SAVE THE DATE
DataPath Connections 2014
June 19-20 • The James Hotel • Chicago
Please plan to join us as we celebrate DataPath's 30th anniversary on the Magnificent Mile! Mark your calendars now for what promises to be a truly memorable event. More details will be provided soon, including links for both conference and hotel registration. Hope to see you there!
Employer Mandate Delayed Again, for Some;
Final Regulations Provide
Transition Relief, More
The IRS issued final regulations for employer shared responsibility under IRC § 4980H, commonly known as the employer mandate or “Play or Pay," on Feb. 11. A summary fact sheet was also released, as was an updated Q&A on this section of the Affordable Care Act. Highlights of the final regulations include:
- While the employer responsibility provisions generally apply starting in 2015, they will not apply until 2016 for employers with 50-99 full-time employees who certify that they (a) have not fired employees in order to get below the 100-employee threshold and (b) will not drop health plans they already offer.
- Employers that are subject to the employer responsibility provisions in 2015 must offer coverage to at least 70 percent of full-time employees as one of the conditions for avoiding an assessable payment, rather than 95 percent which will begin in 2016.
- In addition to the two forms of 2015 transition relief just listed, a package of limited transition rules that applied to 2014 under the proposed regulations is extended to 2015 under the final regulations. These are outlined in the fact sheet and in the final regulations.
- The final regulations provide clarifications (many in response to public comment received on the proposed regulations) regarding whether employees of certain types or in certain occupations are considered full-time, including:
- Volunteers: Bona fide volunteers for a government or tax-exempt entity, such as volunteer firefighters and emergency responders, will not be considered full-time employees.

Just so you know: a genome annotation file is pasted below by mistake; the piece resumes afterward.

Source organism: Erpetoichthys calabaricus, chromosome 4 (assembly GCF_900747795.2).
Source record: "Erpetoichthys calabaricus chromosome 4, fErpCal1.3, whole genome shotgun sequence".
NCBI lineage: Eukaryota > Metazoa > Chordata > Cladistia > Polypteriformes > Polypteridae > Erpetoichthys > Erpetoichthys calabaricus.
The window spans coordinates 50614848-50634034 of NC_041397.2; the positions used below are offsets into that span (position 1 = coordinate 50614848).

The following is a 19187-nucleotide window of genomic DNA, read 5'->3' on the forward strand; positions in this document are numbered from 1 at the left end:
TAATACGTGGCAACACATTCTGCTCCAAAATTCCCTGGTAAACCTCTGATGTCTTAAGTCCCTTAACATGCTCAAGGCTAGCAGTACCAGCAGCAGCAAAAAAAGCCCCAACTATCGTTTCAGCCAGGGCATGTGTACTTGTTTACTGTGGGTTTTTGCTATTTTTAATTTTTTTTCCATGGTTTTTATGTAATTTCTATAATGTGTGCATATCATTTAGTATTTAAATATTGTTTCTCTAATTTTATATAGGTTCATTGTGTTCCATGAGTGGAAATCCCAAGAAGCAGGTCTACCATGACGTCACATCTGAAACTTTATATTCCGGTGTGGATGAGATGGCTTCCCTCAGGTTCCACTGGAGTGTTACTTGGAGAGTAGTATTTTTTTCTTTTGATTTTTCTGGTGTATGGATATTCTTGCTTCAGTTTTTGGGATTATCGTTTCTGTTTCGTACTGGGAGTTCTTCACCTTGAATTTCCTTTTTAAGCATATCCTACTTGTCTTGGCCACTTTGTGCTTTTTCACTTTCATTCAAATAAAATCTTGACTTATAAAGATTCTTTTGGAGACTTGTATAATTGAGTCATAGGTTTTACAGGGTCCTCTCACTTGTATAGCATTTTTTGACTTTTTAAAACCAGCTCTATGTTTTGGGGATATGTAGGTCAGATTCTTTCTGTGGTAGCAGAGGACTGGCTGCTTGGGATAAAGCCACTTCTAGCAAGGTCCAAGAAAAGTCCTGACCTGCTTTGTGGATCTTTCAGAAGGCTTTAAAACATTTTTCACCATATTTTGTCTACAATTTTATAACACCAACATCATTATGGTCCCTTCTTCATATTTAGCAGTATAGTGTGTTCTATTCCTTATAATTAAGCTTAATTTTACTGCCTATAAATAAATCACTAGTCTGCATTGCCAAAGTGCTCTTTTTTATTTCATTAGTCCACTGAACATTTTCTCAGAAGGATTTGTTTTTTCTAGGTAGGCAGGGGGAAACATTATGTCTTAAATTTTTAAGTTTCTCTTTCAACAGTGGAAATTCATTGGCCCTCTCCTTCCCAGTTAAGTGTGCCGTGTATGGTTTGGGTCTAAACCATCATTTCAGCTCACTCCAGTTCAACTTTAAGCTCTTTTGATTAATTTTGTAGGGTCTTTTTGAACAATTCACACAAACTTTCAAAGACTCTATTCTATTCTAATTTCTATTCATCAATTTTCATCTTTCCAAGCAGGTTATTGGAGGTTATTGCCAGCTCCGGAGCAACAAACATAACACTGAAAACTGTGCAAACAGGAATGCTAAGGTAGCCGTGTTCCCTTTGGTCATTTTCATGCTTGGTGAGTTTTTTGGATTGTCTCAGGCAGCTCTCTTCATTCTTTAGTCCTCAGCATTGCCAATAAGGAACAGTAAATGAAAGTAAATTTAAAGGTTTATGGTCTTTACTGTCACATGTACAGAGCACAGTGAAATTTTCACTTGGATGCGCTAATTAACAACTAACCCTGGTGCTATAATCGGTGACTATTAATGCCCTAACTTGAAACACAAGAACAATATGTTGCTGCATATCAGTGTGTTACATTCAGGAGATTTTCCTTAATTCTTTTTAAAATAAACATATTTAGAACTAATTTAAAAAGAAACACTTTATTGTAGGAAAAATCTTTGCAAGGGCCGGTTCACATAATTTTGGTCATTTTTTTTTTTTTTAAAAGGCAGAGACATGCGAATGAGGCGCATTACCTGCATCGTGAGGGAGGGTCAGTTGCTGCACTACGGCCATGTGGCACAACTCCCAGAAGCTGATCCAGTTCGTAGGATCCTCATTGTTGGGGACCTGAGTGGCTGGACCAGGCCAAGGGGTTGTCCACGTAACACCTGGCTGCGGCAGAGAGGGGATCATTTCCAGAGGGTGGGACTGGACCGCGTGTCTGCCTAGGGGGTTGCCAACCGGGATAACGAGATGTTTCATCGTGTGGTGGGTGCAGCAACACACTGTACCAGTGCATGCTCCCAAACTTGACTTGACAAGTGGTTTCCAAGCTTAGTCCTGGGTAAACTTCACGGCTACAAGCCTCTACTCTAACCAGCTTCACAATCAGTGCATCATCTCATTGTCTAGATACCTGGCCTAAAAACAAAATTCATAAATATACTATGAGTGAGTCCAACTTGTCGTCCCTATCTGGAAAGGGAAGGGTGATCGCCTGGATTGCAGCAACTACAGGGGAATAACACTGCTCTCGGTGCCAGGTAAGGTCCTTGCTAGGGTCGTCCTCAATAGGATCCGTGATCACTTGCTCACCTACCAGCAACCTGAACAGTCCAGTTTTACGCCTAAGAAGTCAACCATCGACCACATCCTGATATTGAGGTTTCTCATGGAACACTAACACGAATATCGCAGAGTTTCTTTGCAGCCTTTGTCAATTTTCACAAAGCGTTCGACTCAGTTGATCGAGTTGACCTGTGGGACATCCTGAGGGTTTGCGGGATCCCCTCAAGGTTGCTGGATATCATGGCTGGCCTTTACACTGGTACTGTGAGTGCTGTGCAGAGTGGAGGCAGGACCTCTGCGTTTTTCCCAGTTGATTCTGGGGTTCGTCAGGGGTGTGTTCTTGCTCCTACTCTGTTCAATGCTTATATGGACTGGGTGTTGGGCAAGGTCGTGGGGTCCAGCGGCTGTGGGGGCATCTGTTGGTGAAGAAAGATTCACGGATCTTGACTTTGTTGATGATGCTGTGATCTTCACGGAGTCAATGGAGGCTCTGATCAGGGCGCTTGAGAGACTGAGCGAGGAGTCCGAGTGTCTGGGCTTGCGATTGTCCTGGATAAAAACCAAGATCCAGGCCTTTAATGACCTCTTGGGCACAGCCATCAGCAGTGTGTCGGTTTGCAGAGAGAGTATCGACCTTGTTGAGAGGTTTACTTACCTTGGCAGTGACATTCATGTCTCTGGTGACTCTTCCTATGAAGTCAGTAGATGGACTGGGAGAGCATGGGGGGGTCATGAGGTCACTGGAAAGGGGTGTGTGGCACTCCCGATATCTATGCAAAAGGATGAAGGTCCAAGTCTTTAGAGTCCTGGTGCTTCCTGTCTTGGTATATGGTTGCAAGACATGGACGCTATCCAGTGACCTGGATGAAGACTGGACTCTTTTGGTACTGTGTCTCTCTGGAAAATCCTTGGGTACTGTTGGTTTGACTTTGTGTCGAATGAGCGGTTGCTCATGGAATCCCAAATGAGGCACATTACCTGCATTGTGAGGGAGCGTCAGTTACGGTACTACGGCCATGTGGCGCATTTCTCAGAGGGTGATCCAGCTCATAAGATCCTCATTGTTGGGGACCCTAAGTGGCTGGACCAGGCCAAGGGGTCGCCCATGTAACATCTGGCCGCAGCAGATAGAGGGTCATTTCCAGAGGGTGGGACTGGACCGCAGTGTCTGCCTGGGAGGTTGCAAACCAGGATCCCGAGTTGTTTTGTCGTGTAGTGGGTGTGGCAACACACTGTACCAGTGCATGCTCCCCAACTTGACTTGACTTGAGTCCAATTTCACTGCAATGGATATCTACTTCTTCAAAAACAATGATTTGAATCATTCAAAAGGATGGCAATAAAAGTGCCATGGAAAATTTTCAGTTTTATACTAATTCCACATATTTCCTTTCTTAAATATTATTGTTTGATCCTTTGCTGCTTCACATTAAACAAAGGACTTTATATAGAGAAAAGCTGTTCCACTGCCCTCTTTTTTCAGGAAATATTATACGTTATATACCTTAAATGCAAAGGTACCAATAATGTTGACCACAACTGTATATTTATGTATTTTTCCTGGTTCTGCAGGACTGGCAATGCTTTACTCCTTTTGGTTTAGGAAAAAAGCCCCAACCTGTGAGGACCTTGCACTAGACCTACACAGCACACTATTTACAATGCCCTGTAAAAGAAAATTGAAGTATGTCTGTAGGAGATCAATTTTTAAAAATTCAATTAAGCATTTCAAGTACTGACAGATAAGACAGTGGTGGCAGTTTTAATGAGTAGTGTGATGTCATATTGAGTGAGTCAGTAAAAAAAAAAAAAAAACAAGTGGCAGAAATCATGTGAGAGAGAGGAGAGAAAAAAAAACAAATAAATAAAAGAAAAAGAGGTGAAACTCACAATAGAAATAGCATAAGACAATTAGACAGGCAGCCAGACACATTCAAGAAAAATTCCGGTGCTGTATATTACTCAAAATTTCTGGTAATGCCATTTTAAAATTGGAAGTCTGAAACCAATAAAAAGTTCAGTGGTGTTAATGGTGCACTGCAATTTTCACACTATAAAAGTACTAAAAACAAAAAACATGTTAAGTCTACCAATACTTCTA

- Seasonal employees: Those in positions for which the customary annual employment is six months or less generally will not be considered full-time employees.
- Student work-study programs: Service performed by students under federal or state-sponsored work-study programs will not be counted in determining whether they are full-time employees.
- Adjunct faculty: As a general rule, until further guidance is issued, employers of adjunct faculty are to use a method of crediting hours of service for those employees that is reasonable in the circumstances and consistent with the employer responsibility provisions. However, the final regulations expressly allow crediting an adjunct faculty member with 2 ¼ hours of service per week for each hour of teaching or classroom time as a reasonable method for this purpose.
- Educational employees: Teachers and other educational employees will not be treated as part-time for the year simply because their school is closed or operating on a limited schedule during the summer.
- Like the Dec. 2012 proposed regulations, the final rules allow employers to use an optional look-back measurement method to make it easier to determine whether employees with varying hours and seasonal employees are full-time. Responding to comments, the final regulations also clarify the application of this method and the alternative monthly method of determining full-time status.
- Like the proposed regulations, the final rules provide safe harbors that make it easy for employers to determine whether the coverage they offer is affordable to employees. These safe harbors permit employers to use the wages they pay, their employees’ hourly rates, or the federal poverty level in determining whether employer coverage is affordable under the ACA.
For complete details, please refer to the fact sheet, updated Q&A, and final regulations.
Many comments on the proposed regulations for employer information reporting have urged that those final rules, when issued, provide streamlined ways to comply, especially for employers that offer highly affordable coverage to all or virtually all of their full-time employees. Others have asked for a single form for employer and insurer reporting provisions when possible. Treasury and the IRS have indicated they will issue final regulations shortly with the goal of simplifying and streamlining employer reporting requirements.
Proposed Regs Address Individual Mandate,
HRAs and Wellness Incentives
Last year, the IRS issued final regulations on the ACA’s “individual mandate” that did not address how HRA contributions and wellness incentives should be treated for purposes of the affordability exemption for individuals eligible for employer-provided coverage. Proposed rules published Jan. 27 address these topics, among others, and if adopted will apply retroactively to Jan. 1.
For this purpose, affordability is based on whether a required contribution for the coverage would cost more than 8 percent of household income. This is different from the separate test for purposes of premium tax credit eligibility and employer shared responsibility, which applies a 9.5 percent of income test on employer-sponsored coverage.